Friday, May 22, 2009

In search of a home for the Bike Temple

Wednesday night Deacon Amos and I went to the Lotus Seed Temple's Wednesday night dinner. The place had changed a lot since the previous week -- they had cleared the pews out of one of the basement rooms, opened the door to let in light, and they had about 40 bicycle frames in various stages of undress. Johnny and a youngun were stripping some frames and making a few repairs. Brian outside had a "no weld" bicycle trailer made from a couple huffy carcasses. (unfortunately Deacon Amos and myself were both having "no camera" days, so no photos). All around, it looked like the beginnings of a Bike Church.

Here is a photo from streetview, with an orange circle around the basement door where the Lotus Seed Bike Church is emerging. On the 9th Ave Bicycle Boulevard at Going St.

Dinner ($3 - 5 donation) was some fabulous beans and rice with tasty other things, like fresh-fried chips, sour cream, salsa. The Lotus Seed crowd is a friendly bunch, we offered to include them on the Joy of Sects ride and they were pretty excited. They're really making good use of the building, it has a library, offices, kitchen (with a great south-facing window), a huge chapel, basement rooms, etc. Last week it was dark and rainy, this week it was bright and breezy. The spring air here has to be inhaled to be believed -- fresh and seashore-like, and it was wafting through the great old craftsman church through many open doors and windows.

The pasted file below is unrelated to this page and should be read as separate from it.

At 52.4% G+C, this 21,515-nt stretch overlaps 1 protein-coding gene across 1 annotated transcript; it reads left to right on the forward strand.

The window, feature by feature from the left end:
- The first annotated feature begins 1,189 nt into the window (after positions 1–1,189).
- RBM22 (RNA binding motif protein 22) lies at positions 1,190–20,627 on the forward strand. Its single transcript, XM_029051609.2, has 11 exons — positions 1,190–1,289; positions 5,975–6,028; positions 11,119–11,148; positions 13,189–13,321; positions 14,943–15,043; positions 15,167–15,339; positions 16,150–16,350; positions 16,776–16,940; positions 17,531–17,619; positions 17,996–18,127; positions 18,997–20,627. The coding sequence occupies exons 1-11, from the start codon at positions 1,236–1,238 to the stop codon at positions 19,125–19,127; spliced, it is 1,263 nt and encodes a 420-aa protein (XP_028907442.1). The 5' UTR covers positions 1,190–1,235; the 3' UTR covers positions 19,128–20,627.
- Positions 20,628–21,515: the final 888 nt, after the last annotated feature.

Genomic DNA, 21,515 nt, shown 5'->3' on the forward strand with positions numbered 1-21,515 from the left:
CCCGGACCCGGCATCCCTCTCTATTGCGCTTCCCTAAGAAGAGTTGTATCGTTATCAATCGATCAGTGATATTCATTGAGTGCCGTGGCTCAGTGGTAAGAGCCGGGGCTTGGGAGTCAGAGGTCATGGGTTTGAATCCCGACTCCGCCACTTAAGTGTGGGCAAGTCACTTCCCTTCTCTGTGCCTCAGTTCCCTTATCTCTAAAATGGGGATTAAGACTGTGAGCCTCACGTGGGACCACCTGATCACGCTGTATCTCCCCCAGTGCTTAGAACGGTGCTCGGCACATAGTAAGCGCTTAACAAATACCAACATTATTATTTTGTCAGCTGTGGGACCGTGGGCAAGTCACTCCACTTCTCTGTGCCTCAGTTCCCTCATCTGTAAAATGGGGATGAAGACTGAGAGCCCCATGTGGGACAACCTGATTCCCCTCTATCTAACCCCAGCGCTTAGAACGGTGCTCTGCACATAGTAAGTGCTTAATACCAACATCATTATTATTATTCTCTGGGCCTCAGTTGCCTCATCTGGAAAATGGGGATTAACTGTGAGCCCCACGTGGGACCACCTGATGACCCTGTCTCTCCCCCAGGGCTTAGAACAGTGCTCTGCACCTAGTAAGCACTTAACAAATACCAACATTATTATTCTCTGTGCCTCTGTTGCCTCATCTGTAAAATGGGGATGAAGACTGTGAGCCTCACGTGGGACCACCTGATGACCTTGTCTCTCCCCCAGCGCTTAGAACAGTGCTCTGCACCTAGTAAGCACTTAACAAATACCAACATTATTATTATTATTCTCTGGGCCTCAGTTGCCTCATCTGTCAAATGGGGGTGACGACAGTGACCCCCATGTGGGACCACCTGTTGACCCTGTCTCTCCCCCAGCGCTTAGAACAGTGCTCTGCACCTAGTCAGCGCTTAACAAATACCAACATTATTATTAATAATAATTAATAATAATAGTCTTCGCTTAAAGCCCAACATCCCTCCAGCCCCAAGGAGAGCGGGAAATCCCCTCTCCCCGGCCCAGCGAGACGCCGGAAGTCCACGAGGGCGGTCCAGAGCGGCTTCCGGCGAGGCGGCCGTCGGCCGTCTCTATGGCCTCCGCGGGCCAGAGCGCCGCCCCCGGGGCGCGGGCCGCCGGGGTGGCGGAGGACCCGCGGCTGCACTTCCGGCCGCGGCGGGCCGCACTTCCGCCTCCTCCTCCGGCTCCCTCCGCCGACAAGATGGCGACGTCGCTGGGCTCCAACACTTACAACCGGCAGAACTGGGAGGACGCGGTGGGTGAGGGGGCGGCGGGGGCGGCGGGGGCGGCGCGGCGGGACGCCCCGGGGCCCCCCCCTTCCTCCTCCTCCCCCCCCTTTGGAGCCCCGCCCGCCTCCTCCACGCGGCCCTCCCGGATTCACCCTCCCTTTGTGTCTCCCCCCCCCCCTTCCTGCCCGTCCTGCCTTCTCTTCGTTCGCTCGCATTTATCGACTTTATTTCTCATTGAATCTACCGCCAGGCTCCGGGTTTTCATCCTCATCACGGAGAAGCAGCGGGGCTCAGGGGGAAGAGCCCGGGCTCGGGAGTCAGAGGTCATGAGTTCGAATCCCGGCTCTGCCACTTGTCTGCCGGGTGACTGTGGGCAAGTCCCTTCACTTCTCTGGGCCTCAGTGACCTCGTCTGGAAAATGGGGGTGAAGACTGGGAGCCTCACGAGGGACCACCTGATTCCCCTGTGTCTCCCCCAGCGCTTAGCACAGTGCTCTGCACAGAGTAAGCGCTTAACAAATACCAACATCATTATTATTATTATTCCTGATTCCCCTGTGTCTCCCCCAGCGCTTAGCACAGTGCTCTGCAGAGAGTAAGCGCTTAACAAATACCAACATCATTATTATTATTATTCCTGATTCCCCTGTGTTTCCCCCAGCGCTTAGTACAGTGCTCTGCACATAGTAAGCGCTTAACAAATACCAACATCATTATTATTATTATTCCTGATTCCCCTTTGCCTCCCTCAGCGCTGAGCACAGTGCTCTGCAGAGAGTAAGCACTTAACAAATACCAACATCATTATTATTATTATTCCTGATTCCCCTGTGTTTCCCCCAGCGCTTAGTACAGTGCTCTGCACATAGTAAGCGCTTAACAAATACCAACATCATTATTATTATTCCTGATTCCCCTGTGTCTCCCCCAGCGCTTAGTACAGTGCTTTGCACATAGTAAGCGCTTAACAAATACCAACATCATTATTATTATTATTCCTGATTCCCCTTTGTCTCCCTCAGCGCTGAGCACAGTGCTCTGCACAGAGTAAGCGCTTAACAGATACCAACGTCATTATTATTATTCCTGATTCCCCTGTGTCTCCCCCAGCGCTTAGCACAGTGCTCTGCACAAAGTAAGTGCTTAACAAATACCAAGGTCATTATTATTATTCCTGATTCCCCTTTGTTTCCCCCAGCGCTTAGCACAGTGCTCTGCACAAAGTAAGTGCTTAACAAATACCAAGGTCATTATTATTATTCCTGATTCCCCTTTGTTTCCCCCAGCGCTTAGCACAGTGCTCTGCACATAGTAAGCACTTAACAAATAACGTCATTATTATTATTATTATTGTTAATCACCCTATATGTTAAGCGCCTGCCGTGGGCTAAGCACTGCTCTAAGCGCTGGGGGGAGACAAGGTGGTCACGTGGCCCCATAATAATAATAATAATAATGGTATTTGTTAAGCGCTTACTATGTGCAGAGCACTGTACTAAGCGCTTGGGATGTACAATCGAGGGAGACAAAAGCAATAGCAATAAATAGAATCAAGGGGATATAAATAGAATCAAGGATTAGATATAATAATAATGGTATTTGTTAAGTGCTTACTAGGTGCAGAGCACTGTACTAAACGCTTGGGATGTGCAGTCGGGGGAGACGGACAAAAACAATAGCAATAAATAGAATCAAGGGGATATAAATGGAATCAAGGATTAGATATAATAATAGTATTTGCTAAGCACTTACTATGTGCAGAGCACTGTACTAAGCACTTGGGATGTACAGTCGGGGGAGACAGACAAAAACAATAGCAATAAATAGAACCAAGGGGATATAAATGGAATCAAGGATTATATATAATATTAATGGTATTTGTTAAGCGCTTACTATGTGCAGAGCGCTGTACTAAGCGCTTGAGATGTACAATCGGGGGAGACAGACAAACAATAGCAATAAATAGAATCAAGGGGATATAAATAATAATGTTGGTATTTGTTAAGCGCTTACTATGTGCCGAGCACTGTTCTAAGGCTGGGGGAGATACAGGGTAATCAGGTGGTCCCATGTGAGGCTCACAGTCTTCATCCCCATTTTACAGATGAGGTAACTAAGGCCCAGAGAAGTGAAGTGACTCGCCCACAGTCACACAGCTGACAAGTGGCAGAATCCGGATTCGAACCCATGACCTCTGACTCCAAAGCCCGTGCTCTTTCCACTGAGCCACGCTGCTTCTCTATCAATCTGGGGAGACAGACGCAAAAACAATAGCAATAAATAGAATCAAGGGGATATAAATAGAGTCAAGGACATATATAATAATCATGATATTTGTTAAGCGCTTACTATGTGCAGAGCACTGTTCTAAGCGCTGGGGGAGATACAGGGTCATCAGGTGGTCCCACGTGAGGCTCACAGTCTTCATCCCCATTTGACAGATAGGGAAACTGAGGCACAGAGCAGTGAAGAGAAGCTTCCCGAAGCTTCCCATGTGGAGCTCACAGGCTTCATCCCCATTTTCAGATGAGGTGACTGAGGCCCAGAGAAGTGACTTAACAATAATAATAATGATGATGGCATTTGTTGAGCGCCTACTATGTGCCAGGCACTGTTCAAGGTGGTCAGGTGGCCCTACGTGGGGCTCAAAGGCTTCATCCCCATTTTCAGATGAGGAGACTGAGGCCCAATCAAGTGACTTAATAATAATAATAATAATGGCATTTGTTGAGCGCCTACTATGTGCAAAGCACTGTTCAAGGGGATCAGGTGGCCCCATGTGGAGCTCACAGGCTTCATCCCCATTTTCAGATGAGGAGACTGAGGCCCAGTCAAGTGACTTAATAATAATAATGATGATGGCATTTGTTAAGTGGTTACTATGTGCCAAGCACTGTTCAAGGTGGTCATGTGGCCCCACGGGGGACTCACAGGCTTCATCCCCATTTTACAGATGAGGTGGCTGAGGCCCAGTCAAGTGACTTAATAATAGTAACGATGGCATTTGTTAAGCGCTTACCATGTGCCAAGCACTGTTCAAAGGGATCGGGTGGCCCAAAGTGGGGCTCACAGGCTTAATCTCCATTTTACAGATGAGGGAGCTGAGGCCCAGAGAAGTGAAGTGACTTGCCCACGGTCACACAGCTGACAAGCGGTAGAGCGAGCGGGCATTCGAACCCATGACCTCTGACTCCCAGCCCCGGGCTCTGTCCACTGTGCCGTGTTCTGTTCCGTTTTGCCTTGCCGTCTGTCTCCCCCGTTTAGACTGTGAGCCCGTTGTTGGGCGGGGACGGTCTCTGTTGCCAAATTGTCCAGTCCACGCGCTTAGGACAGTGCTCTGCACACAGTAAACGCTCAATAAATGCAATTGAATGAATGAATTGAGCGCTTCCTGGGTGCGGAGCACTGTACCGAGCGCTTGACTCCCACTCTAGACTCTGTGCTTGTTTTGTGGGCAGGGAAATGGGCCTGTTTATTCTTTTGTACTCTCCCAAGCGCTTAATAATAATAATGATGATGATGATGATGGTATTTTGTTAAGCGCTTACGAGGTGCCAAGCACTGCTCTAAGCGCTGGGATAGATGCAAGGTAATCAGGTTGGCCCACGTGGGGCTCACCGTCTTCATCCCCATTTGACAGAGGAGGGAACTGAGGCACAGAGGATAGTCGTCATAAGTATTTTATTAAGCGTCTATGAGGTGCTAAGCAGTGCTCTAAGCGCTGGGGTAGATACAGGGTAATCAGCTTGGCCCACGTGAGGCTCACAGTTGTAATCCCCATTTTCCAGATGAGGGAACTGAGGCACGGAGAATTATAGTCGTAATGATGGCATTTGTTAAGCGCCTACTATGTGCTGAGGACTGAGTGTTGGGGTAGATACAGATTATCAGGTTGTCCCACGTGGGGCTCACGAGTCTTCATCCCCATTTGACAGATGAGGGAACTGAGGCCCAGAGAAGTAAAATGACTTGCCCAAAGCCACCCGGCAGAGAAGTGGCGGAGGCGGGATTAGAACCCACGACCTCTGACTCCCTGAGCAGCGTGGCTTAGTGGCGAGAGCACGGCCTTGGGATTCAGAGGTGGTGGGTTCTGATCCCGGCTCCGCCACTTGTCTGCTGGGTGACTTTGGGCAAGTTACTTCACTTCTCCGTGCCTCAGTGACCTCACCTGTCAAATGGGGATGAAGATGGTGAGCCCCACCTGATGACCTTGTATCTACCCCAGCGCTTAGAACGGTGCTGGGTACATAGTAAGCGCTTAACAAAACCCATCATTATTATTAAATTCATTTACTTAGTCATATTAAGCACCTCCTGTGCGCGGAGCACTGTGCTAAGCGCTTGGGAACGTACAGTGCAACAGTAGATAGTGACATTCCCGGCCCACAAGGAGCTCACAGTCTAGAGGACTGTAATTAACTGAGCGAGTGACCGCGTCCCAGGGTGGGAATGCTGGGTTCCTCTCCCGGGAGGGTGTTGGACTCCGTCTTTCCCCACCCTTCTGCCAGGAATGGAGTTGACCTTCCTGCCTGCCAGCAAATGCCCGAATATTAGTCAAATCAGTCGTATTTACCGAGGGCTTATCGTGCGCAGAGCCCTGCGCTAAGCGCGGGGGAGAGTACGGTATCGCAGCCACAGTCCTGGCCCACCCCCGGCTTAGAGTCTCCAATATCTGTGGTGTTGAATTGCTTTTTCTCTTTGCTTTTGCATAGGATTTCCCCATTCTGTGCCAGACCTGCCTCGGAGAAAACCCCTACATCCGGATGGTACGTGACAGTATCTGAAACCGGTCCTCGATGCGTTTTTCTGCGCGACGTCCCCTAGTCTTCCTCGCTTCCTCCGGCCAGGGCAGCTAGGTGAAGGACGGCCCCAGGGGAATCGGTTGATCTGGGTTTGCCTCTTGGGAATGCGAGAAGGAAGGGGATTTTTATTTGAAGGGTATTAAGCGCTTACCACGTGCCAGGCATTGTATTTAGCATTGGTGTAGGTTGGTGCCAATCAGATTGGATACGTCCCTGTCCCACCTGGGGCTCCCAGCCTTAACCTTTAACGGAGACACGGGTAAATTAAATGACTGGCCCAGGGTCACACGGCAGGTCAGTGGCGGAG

We said we'd be back, to help strip frames in the basement, maybe set up a tool rack, and help weld together a bicycle dome in the back yard.

After the Lotus Seed, Amos and I went down to The Succeeding House on Failing St. to look at the church there. We met a Dan who knew a bit about the vacant church, he said it was owned by a "Reverend Macaphie" who was hoping to find more uses for it. Rev. M had been cleaning out some old junk in the basement, but hadn't finished yet. Dan figured the reverend may well be open to having a Bike Temple on-site if we'd help keep the place up.

Here is a photo of the Failing Church, with the basement side door circled. There were some folks ready to be parishoners on the day the google camera car drove by, which indicates a level of need in the neighborhood for a community bike shop.

It appears that inner NE Portland may be full of empty church basements waiting to be turned into somethnig like a Bike Temple. Prospects look good.

Does anyone else have any leads on vacant churchs in places where you'd like to see a community bike shop?

Pasture Ted

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